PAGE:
Dunyvaig Castle, 2019 – Overview
The 2019 excavation at Dunyvaig was immensely successful. The discovery of: new buildings, special finds, wall foundations, stairways, floor surfaces and middens allowed for some solid new theories on the chronological story of this important site.
In Trench 2 specifically, the Sea Gate Crew had been working around the clock to uncover as much as possible of the new building walls. This task included removing a variety of layers in stratigraphic sequence, some of which comprised of very large and cumbersome rocks. These large worked stones most likely represented the collapsed material derived from the castle itself. The positioning of these layers of collapse or demolition proved particularly useful for the understanding of the overall chronology of the sea gate area. Each collapse or demolition event was connected with a corresponding burning event which in turn, surrounded the different building phases. In short, there had been multiple horizons of building, use, burning, collapse, rebuilding, burning, destruction and finally abandonment. Within these horizons complex pockets of more controlled fire was found suggesting potential internal areas for burning (temporary hearth?). Derivatives of metalworking like slag encouraged a variety of environmental samples to be taken. Laboratory consultation of these soil samples enables specialists to check for evidence of insitu smithing, metal fashioning or imported materials.
Micromorphological samples were also taken by Dr Rowena Banerjea. These are taken by pushing several metal tins into the sections of an excavation, ensuring the uppermost context in each tin overlaps with the lowermost context of the sample placed physically above it. This process enables a full straigraphic sequence to be taken back to the lab where Dr. Banerjea will inject the samples with resin and slice them down into very thin slices between 25-30micrometres in thickness. These ‘thin sections’ are then analysed using petrographic polarizing light microscopes which help to highlight the different components of the specimen. Micromorphology plays an important role in the understanding of relationships between natural and anthropomorphic evidence.
The hard work of digging and sampling and cleaning in lashing rain and fierce winds paid off. In the final week of excavation, to the east of the trench, a beautifully preserved set of steps came into view descending down towards the coastline. Between the building and the steps there seemed to be a suggestion of docking space and as the whole area was cleaned a variety of metal, bone and ceramic finds popped up.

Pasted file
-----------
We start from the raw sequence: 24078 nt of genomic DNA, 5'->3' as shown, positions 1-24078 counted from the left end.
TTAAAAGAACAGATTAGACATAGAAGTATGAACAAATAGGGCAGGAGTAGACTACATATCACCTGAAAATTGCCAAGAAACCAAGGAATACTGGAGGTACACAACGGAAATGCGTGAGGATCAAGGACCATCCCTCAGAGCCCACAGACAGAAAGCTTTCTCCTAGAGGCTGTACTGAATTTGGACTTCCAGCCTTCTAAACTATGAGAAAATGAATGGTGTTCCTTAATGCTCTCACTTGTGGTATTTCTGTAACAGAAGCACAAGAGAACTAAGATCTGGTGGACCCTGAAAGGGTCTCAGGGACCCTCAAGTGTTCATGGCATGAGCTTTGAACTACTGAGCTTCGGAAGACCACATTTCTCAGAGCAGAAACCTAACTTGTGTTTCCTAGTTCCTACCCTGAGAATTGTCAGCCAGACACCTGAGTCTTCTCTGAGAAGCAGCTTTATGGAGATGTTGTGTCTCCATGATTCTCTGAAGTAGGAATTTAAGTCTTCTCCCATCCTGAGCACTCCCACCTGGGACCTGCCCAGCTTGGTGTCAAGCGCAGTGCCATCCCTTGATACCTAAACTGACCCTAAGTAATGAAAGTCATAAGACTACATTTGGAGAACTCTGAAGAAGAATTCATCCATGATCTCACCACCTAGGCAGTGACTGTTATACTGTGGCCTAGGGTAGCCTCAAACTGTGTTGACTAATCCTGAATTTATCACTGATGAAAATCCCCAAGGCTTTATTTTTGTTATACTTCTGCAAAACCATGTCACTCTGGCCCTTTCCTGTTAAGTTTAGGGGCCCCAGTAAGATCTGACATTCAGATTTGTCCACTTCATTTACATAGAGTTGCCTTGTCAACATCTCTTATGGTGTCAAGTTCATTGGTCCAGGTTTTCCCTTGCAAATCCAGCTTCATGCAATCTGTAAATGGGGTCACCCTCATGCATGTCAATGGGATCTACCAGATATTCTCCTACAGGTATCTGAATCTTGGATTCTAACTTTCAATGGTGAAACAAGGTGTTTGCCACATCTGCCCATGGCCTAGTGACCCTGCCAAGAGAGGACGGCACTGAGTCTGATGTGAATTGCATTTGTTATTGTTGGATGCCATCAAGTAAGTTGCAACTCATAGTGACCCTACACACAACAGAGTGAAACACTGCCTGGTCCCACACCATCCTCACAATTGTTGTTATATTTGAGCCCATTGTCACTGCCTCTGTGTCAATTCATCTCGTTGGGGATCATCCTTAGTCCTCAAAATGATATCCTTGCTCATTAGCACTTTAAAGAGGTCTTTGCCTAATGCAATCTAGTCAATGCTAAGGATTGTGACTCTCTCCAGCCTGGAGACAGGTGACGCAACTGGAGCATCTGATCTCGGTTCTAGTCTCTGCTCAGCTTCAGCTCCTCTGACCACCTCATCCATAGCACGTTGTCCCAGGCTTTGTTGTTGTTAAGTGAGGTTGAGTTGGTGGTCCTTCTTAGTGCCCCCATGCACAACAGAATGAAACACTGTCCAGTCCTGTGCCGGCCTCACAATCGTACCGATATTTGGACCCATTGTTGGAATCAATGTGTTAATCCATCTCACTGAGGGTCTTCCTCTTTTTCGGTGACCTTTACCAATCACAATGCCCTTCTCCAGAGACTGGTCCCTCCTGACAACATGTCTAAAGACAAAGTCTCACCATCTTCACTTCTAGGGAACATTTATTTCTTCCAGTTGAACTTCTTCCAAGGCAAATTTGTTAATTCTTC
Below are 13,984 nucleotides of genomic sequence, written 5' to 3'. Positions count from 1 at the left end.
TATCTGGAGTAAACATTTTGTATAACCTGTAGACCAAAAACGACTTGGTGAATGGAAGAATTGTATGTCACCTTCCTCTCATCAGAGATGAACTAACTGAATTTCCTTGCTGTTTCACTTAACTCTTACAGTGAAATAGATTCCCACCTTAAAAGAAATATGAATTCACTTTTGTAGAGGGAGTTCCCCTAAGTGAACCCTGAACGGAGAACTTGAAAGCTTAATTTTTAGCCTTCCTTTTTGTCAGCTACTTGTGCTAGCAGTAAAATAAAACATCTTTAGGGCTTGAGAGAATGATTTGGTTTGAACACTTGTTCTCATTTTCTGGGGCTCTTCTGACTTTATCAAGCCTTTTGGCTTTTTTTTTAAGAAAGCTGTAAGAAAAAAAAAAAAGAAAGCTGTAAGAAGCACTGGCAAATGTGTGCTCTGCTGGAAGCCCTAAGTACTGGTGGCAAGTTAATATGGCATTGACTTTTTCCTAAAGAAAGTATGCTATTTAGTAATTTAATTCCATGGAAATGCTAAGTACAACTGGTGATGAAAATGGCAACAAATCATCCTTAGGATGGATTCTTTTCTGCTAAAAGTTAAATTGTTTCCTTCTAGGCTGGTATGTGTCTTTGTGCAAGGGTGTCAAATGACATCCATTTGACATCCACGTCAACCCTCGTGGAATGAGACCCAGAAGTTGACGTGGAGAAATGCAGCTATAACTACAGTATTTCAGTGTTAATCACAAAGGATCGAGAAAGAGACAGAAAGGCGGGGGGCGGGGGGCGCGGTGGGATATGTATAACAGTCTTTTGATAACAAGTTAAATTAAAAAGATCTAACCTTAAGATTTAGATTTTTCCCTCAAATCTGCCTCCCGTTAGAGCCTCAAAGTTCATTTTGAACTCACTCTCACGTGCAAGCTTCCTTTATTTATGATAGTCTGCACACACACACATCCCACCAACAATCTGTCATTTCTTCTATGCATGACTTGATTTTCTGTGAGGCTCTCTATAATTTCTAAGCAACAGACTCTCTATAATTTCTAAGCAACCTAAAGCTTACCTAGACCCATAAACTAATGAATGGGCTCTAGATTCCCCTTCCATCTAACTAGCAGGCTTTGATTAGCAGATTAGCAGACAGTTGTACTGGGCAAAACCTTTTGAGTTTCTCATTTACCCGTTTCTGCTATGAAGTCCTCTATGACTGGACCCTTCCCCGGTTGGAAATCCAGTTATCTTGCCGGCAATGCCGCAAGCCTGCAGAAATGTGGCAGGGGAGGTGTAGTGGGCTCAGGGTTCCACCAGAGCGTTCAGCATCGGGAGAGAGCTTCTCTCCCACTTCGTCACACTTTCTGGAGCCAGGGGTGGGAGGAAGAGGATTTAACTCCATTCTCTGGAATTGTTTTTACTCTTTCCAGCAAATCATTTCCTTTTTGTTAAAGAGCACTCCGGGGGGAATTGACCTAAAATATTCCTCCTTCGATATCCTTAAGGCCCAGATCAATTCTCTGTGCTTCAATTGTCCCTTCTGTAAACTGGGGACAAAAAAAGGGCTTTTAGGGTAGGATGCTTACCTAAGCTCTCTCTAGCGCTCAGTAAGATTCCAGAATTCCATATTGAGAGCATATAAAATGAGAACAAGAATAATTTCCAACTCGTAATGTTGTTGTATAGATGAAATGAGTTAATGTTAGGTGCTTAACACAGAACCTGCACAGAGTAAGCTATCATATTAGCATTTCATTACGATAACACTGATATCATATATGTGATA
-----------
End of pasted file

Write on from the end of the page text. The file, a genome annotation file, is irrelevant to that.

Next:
The steps were such a wonderful discovery for my team of diggers but also such an important find with regards to the sequence of the area. Their position within the temporal horizons helped to give a clear understanding of what this area may have been used for at different times. The building to the west of the trench also provided more information with a series of burnt layers upon which a dateable brooch fragment was found. Made of a copper alloy and in a very fragile state, this is currently undergoing conservation, but you can see some preliminary pictures of it below. It may be heavily fragmented but its shape and patterning are fairly distinctive, so it will be interesting to see what the specialists suggest about its original form.
Other finds included characteristically medieval green and yellow glaze pottery sherds most of which were identifiable as handles or bases, with some of the fragments being heavily patterned. Such features can prove incredibly helpful as diagnostic characteristics for dating.
All in all the excavation was a resounding success. Want to know what happened in the other trenches? Check back later on this week and I will post a PowerPoint of the presentation given at the Islay heritage end of dig talk. Also, for those of you who are interested in the academic potency of this site, there will eventually be a preliminary report on this year’s excavation which you will be able to read (alongside last years) at https://reading.academia.edu/BunnyWaring.
Here’s hoping we can all return next year to this fascinating site in the middle of the sea!